CLS Blue Sky Blog

The Big Lessons from the SEC Speaks Conference 2024

The SEC (U.S. Securities and Exchange Commission) recently hosted the 2024 SEC Speaks conference in Washington, DC. During the event, SEC leaders, including the Chair, commissioners, and senior staffers, shared their views about key priorities and trends in the enforcement space. Senior leaders of the Enforcement Division emphasized the SEC’s enforcement results for 2023 — a year in which the SEC instituted a record number of enforcement actions and obtained almost $5 billion in financial remedies — and shared their perspectives on the year ahead.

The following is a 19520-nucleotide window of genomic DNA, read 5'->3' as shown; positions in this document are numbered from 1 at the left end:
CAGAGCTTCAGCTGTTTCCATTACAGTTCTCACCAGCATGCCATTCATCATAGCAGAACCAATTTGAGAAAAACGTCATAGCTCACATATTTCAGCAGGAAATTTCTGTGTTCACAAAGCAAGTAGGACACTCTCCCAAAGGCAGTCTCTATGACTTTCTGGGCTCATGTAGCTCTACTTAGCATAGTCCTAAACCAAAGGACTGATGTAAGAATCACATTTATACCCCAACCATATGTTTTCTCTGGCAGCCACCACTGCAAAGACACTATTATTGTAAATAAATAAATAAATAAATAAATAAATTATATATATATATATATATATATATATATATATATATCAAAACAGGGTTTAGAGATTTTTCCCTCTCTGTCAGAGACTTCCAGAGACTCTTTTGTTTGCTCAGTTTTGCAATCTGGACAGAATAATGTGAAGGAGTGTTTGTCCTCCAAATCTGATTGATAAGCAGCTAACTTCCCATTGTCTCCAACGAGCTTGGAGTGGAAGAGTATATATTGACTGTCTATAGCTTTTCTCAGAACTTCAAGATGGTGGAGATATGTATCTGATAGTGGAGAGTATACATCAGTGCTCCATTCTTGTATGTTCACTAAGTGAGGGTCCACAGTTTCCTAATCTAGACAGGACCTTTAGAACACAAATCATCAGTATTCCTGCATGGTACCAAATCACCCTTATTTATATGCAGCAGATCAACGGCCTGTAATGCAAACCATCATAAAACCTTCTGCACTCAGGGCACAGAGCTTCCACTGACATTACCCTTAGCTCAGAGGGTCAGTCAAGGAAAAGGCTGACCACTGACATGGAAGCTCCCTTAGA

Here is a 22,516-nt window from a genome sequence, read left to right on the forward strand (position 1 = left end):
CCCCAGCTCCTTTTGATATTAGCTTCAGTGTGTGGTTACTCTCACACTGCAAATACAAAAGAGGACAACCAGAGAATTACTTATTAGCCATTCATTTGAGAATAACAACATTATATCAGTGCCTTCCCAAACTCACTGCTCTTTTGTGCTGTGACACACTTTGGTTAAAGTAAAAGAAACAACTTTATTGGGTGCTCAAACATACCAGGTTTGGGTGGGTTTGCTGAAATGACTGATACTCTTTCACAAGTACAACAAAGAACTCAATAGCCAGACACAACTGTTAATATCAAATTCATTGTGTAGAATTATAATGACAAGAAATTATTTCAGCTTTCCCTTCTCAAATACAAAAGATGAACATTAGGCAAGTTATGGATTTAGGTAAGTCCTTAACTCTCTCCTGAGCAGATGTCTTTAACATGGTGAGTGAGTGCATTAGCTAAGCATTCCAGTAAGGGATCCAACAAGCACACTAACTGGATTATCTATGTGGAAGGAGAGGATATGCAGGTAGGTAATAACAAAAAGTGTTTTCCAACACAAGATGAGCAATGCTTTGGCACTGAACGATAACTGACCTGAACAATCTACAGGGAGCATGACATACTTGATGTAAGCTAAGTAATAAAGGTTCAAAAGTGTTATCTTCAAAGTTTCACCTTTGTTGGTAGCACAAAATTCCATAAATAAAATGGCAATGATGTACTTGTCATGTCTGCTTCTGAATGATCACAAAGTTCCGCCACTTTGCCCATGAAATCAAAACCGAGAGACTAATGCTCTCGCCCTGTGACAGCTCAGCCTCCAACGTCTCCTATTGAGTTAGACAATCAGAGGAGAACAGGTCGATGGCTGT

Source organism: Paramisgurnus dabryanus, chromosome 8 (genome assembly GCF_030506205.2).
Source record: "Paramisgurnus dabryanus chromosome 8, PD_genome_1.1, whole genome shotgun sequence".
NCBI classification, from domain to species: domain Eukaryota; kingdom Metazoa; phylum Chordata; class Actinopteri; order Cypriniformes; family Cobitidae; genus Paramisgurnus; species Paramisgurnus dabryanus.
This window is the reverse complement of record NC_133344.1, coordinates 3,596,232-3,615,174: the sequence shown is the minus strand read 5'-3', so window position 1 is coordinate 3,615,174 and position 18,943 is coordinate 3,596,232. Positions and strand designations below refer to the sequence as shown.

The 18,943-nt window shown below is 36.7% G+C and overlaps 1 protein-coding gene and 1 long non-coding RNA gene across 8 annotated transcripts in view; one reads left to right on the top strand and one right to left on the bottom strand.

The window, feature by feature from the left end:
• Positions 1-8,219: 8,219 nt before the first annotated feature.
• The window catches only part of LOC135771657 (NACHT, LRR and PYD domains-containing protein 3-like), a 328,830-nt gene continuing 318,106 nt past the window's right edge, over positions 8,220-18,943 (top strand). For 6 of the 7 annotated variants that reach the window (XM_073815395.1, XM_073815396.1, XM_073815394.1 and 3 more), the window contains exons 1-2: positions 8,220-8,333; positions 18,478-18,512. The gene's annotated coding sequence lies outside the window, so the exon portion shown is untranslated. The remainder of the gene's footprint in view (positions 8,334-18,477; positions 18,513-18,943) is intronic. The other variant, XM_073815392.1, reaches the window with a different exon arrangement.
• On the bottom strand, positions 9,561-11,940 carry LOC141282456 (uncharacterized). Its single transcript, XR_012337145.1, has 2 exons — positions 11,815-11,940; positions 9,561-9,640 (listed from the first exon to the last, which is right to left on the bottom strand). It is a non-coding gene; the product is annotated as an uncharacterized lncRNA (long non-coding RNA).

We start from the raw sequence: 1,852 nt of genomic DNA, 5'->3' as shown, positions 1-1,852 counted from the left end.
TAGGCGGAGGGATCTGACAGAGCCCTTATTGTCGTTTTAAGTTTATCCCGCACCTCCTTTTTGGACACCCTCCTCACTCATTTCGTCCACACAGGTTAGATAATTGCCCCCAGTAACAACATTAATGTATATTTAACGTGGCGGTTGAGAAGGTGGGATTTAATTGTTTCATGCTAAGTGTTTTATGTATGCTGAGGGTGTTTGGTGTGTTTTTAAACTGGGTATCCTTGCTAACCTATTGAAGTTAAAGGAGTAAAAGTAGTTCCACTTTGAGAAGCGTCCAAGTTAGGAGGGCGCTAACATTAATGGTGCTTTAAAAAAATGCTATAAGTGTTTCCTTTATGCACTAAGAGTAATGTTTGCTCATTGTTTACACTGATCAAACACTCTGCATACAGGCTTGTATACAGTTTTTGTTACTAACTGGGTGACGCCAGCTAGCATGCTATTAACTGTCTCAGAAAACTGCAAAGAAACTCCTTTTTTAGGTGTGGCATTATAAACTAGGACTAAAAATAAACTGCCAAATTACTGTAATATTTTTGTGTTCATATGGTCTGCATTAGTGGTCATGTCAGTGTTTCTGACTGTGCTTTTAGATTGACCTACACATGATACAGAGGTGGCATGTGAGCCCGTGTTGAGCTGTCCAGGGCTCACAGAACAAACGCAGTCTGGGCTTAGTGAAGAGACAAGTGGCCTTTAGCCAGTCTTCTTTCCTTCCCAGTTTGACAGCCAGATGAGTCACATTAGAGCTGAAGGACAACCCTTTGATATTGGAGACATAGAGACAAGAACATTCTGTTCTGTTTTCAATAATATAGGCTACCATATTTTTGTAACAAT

This alert summarizes key enforcement takeaways from the event.

Overarching Enforcement Environment

Gurbir Grewal, Director of the Enforcement Division, kicked off the conference with a keynote speech addressing the overarching enforcement landscape. He described the SEC as facing “significant headwinds” in enforcement efforts, including questions about the Commission’s authority and criticisms of its jurisdictional reach. Grewal responded to these criticisms with assurances that the SEC’s approach has been consistent, principled, and tethered to federal securities laws. Grewal specifically addressed criticism that the SEC has exceeded its authority in bringing actions against crypto companies and what he deemed “crypto asset securities,” maintaining that while crypto assets may be new, the challenged transactions fall within the framework that courts have used for more than 80 years.